[*]If you have a tablet, use it as much as possible, it makes this whole thing ten times easier.
[*]You can darken/lighten in several ways in photoshop, there is also a tool called the 'Burn' tool that helps with darkening certain areas. So if you want some shading to stand out more while others you want to 'fade', darken certain areas with this. It will give your avatar a polished look.
[*]Do not make the image too dark, if it is too dark it will look too contrasted against the textured background of MD. You can lighten the image by using 'Image --> Adjustments --> Levels or Brightness/Contrast'. Both work equally well.
Again, not everyone will do this process as I do, and there are probably simpler ways.. but I do hope this helps for those of you who decide to go to photoshop.com and download the free trial. Not sure if it will help with the GIMP program that Yrthilian had suggested, I have never used that particular program before.
If you know of easier ways to do this, please post them below. [img]http://magicduel.invisionzone.com/public/style_emoticons/default/smile.gif[/img]
EDIT: Free TRIAL not trail. Stupid lack of sleep.
There was a request for an easy-to-use GIMP tutorial to make raw avatar scans upload-worthy, so I made one.
GIMP is free software; go to [url="http://www.gimp.org/"]www.gimp.org[/url] to download.
I start off by cropping and resizing in MS Paint, because it's waaaaay easier to do this in Paint. Then I go to GIMP for contrast and transparency.
This tutorial is complete with all of the steps I use for my own uploads, so it will work for yours.
Copy the image file to have a backup.
Right-click the image file and select Edit, it opens in Paint by default.
If you have lines or stuff (for example from lined paper) obscuring your drawing, use the eraser tool to get rid of them. Don't worry about the white space left behind; whiter-than-paper stuff goes away with contrast.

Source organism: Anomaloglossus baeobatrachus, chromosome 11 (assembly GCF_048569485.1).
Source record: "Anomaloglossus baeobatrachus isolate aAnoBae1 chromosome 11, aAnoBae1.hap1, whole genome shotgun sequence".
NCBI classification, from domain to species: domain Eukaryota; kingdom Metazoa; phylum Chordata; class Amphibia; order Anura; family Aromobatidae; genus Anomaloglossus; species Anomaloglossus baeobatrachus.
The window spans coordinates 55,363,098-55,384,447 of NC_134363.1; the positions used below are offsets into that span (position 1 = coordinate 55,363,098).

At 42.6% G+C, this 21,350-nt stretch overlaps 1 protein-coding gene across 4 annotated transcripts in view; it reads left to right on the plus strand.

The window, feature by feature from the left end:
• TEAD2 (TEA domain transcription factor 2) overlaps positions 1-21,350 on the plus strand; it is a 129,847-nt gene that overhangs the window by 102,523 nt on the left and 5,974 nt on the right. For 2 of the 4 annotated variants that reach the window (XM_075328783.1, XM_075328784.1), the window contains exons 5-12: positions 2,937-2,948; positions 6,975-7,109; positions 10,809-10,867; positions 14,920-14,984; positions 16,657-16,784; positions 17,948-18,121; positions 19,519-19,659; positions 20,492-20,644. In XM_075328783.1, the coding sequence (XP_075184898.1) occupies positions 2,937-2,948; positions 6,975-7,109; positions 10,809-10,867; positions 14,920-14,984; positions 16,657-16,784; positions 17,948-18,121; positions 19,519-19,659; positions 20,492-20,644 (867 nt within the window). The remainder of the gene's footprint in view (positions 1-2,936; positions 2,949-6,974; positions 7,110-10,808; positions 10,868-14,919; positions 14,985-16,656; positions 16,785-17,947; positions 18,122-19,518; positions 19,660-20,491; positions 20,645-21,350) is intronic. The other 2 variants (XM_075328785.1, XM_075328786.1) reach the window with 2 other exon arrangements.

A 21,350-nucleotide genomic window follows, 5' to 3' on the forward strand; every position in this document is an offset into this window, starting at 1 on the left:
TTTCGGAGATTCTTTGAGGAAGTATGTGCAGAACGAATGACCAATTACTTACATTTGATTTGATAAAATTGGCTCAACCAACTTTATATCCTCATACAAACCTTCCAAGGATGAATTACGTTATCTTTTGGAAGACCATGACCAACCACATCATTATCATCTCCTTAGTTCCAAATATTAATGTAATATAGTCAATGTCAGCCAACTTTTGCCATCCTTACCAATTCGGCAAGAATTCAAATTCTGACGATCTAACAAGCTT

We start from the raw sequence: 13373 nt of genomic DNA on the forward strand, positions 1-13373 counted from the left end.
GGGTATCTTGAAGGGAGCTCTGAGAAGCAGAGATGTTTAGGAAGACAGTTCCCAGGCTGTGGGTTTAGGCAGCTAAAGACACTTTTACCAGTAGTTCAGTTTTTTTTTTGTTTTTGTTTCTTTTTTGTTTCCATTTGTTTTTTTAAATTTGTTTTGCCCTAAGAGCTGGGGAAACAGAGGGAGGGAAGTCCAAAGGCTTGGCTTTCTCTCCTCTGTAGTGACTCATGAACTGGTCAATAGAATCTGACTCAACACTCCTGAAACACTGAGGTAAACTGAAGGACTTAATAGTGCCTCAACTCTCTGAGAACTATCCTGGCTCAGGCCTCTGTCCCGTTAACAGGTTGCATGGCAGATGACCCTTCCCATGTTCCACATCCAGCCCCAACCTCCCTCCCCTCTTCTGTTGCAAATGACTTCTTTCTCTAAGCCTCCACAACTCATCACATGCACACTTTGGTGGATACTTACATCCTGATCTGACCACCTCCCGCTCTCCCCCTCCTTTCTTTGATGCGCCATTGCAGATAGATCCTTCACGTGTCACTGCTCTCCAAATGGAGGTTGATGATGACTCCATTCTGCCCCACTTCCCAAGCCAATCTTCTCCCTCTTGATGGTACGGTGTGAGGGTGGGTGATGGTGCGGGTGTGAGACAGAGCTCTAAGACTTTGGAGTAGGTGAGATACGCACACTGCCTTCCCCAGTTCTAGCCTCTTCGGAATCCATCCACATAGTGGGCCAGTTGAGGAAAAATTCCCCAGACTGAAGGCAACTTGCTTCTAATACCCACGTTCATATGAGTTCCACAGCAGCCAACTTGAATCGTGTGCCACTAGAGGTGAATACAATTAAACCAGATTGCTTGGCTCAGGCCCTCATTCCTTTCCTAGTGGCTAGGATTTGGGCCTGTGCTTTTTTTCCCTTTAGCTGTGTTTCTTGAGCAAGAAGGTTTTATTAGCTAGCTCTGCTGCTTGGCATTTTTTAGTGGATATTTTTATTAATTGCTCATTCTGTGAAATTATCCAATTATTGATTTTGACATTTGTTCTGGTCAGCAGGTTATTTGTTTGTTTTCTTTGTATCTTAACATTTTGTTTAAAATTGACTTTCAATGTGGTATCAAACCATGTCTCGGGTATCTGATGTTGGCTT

If you need to stretch or compress the image to make it look better, now is the time to do so, for minimal quality loss. Either Select All (Ctrl+A) and drag the selection handles, or use the resize functionality.
Select All (Ctrl+A) and drag to the top left corner to cut off extra space.
Click outside of the selection.
Drag the bottom right corner's handle to cut extra space off the canvas.
Maintaining aspect ratio, resize to 100 pixels wide. If it turns out to be more than 160 pixels high at this point, undo (Ctrl+Z) and resize to 160 high instead.
Using the bottom or side handle of the canvas, increase the space to 100x160 pixels.
Select All (Ctrl+A) and drag the image to the center.
It will certainly look weird at this point, having bars of white, but they will disappear with contrast in GIMP. Save (Ctrl+S) and close Paint.
Right-click the image file --> Open With... --> gimp-2.6.exe (a newer version may be named differently)
Image --> Mode --> Grayscale
Colors --> Brightness-Contrast
Increase the Contrast slider until the background is uniform, then fiddle with the brightness and contrast until it looks good. With my scanner's images, I normally have to change the contrast about 60 and the brightness about -30.
Image --> Mode --> RGB
Colors --> Colorify (NOT Colorize; they are different) --> Custom color --> enter "f1efd6". This is the color Mur specified; its purpose is to make the avatar blend better with the background of MD.
If you didn't draw the MD letters somewhere on your image, add them now with the Text Tool. It's in the toolbox on the left; click it and click in the image where you want to add text, type in "MD", pick a font and size it.
Layer --> Transparency --> Add Alpha Channel
Select --> By Color --> click on the backgound, hit Delete (or cut with Ctrl+X).
Save As... --> Select file type (by extension) --> GIF image --> (converting to indexed by default) Export --> type in author name in the comment box and Save.
And you're done. [img]http://magicduel.invisionzone.com/public/style_emoticons/default/smile.gif[/img]
No registered users viewing this page.
Upcoming EventsNo upcoming events found
Recent Event Reviews